Changing the Mental Health Conversation

Last week I read an article on The Huffington Post titled: Ten Reasons Why It's Fun to Suffer From Depression, written by Peter Cashmore.

The article, which includes subheadings such as 'the lie-ins are amazing' and 'the social life is great', talks about the upsides to depression in a comical way. When I read the article, it didn't occur to me to be offended. Nor did I feel the need to comment on the article and have a dig at Peter. It especially didn't drive me to set up a petition to remove it.

I don't wish to question the motive of anyone offended by the article, but I do think there's often a tendency for people to see something that could be construed as offensive, and react before really thinking it through.

Mental health-related content that could cause harm would:

- Be unnecessarily triggering
- Contain false information
- Be aggressive, disrespectful or malicious

Peter's article, however, was blatantly written in a tongue in-cheek manner. Depression is such a serious disease that for someone suffering with it to be genuinely saying that he thinks it's hilarious is inconceivable. 

Conversation within the mental health community can sometimes be a bit trite. 99.99% of people mean well - but we need to stop having the same conversation over and over again. We need to beat stigma - of course we do, but there are other ways in which to do so other than just repeating those five words.

We need to challenge the ways in which we look at and cope with mental health. We need to be creative, curious and maybe just come down a notch on how easily something outside of the safety zone offends us.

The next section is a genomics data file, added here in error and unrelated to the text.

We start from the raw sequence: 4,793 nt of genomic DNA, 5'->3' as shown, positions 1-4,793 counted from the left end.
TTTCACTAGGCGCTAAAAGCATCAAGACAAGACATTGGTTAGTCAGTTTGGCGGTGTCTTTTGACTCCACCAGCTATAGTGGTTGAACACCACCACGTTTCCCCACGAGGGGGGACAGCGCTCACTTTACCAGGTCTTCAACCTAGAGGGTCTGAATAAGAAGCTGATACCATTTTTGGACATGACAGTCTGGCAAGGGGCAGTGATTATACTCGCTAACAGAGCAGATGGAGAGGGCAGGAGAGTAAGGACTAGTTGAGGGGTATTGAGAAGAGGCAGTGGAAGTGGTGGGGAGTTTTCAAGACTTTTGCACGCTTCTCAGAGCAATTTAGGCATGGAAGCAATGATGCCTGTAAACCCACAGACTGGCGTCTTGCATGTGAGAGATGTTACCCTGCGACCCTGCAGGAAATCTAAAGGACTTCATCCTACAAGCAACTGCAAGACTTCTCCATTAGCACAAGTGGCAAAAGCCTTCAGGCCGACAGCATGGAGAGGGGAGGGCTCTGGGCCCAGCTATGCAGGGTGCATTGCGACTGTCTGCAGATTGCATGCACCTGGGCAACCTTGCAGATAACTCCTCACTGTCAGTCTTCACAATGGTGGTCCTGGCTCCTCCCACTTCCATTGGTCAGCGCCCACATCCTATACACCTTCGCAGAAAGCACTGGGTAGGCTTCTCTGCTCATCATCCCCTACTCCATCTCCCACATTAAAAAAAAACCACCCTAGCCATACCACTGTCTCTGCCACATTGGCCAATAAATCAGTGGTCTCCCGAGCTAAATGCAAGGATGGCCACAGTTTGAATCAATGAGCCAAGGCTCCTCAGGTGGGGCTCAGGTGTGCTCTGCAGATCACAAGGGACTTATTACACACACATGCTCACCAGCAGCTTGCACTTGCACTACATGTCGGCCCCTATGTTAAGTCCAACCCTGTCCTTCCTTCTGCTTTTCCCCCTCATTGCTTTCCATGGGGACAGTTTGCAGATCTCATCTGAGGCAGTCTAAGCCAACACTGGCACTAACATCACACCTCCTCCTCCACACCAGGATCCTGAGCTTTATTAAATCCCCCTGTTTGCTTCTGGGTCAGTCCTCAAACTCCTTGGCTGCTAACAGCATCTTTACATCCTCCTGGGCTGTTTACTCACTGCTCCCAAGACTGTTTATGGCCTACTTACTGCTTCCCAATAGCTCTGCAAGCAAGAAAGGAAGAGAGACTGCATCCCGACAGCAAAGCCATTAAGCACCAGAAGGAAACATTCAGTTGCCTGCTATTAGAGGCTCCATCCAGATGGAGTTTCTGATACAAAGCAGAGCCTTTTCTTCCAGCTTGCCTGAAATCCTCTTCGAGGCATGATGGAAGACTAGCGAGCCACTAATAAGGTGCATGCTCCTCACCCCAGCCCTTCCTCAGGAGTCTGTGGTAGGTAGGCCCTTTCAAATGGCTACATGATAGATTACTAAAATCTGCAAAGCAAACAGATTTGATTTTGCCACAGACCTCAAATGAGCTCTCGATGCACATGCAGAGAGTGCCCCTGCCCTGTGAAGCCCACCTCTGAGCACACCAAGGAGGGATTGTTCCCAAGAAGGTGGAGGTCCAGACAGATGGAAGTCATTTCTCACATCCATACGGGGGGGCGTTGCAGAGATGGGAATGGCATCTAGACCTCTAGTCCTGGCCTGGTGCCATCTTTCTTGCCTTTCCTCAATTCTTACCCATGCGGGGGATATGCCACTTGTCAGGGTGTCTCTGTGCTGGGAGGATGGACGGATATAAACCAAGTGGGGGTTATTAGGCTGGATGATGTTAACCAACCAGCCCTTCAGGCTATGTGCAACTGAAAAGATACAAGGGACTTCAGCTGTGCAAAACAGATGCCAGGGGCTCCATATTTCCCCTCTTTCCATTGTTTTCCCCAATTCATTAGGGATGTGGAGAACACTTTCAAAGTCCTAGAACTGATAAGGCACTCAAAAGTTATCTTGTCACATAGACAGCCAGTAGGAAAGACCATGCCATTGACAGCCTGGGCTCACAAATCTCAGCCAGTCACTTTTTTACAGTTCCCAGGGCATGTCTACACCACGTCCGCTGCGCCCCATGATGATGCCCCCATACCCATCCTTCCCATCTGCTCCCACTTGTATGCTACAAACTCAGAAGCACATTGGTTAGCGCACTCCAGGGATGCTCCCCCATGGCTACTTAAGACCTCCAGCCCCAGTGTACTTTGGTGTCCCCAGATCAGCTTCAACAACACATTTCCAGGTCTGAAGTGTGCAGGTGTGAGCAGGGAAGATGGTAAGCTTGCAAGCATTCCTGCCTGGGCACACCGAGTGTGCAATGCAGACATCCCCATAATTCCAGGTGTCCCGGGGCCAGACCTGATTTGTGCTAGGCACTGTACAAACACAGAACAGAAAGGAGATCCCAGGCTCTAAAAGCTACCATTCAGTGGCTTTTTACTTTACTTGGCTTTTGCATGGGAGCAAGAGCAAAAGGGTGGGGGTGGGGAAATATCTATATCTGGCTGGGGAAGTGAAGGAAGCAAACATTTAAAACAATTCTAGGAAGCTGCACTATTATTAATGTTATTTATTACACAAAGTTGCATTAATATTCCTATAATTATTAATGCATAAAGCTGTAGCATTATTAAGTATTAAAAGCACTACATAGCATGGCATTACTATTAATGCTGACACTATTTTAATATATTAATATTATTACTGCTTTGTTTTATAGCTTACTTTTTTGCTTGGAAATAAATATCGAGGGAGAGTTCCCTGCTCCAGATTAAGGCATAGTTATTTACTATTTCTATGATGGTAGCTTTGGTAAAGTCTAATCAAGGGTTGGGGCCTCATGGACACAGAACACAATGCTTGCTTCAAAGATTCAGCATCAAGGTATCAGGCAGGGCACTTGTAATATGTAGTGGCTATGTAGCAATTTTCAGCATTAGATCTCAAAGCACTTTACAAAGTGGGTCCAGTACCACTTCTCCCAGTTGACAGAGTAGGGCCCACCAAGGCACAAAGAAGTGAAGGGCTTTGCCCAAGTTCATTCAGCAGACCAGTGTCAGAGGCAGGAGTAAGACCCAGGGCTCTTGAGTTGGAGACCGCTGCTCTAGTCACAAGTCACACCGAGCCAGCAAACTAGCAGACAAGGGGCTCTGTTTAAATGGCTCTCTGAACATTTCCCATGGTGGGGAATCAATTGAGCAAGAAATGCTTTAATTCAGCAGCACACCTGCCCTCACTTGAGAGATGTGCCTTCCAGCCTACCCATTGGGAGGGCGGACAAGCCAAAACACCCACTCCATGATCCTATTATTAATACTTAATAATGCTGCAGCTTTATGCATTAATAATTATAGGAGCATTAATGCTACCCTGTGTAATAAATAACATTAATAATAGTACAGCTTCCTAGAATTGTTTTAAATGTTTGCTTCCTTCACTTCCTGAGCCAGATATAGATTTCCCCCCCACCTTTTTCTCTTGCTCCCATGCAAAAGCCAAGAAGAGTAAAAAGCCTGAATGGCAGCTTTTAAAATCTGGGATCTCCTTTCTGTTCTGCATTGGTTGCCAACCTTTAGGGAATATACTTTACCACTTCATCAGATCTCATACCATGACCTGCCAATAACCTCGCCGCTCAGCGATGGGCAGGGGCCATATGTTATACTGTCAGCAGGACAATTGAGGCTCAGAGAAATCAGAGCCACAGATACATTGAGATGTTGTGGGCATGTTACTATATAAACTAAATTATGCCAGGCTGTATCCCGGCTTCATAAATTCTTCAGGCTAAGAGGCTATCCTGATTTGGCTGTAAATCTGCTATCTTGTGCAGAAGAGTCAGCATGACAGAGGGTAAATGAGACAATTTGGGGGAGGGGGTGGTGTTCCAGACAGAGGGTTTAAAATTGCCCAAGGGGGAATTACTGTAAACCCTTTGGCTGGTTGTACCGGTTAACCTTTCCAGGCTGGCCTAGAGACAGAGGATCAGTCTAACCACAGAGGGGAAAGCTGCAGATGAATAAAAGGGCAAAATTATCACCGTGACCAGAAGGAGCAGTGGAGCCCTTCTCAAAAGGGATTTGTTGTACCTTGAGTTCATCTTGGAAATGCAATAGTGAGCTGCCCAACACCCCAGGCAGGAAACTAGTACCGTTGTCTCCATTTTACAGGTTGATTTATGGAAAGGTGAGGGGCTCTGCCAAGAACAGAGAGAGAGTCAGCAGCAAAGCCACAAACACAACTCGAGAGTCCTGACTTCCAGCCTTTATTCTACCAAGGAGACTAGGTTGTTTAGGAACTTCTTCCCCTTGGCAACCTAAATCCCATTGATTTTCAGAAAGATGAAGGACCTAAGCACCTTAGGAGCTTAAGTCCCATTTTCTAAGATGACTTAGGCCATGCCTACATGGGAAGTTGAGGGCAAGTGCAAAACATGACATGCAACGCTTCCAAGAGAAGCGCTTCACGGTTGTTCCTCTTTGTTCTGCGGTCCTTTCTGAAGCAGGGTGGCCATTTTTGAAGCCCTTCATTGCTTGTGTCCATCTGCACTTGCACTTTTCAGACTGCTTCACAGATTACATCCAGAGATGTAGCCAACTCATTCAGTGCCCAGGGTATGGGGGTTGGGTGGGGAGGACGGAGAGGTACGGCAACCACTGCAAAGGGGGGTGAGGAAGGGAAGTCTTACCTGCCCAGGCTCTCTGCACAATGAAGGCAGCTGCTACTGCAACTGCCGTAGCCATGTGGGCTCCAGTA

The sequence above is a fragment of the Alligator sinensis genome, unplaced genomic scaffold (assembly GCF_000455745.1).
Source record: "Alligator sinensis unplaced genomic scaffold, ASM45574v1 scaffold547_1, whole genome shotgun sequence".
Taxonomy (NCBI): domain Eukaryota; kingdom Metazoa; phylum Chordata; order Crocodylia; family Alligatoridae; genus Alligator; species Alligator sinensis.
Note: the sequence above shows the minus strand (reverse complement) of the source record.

"Some people were always going to condemn it regardless of what I actually said."

Peter's article shows initiative - he put something online that tackles mental health from another angle, and it's sad that he's had some negative responses. Laughing about depression doesn't show ignorance, it shows intelligence and courage.

I sometimes make half-hearted attempts of humour when it comes to my mental health. The jokes I make, though, aren't very funny, nor do I laugh when I tell them. To get to a point where I can really use humour as a coping mechanism would be amazing.

Peter's article is something new. It's something I haven't read a million times before. Attacking him for it is counter-productive and contradictory. Depression is serious, of course - as is any other illness, mental or physical. But taking offence at an attempt to find a silver lining is taking it too seriously. And starting a petition to remove the article is not conducive to a friendly online community that is open to discussion. 

"As a depression sufferer of a decade, I'd say that the decision is mine whether or not I joke about the condition"

If someone laughs at me for getting to the end of the road and running back home - fair enough, they might not understand. But if I wrote an article on a way that helped me cope with anxiety, I would hope that those in similar positions would at least respect that I was trying to help. 


  1. I've said this a million times, but I shall say it again for the purpose of this post.

    When someone attempts to hurt themselves because of an article then that article should take into action one (or more) of the following: Be removed, include a possible trigger warning or include help lines/places for people to get support.

    I have no issues with his sense of humour, I even tweeted Pete when he put it and commended him for it. However, if anyone is in danger because of it then I will fight until everyone is safe.

    Thanks for the great post.


    1. Sorry to hear that. The person in question, however, was already in a fragile state - I think the reaction was out of context in that particular situation.

      Maybe it would be best to go and visit said person and make sure they're okay, rather than tweeting and commenting on the article.

      Thanks for reading x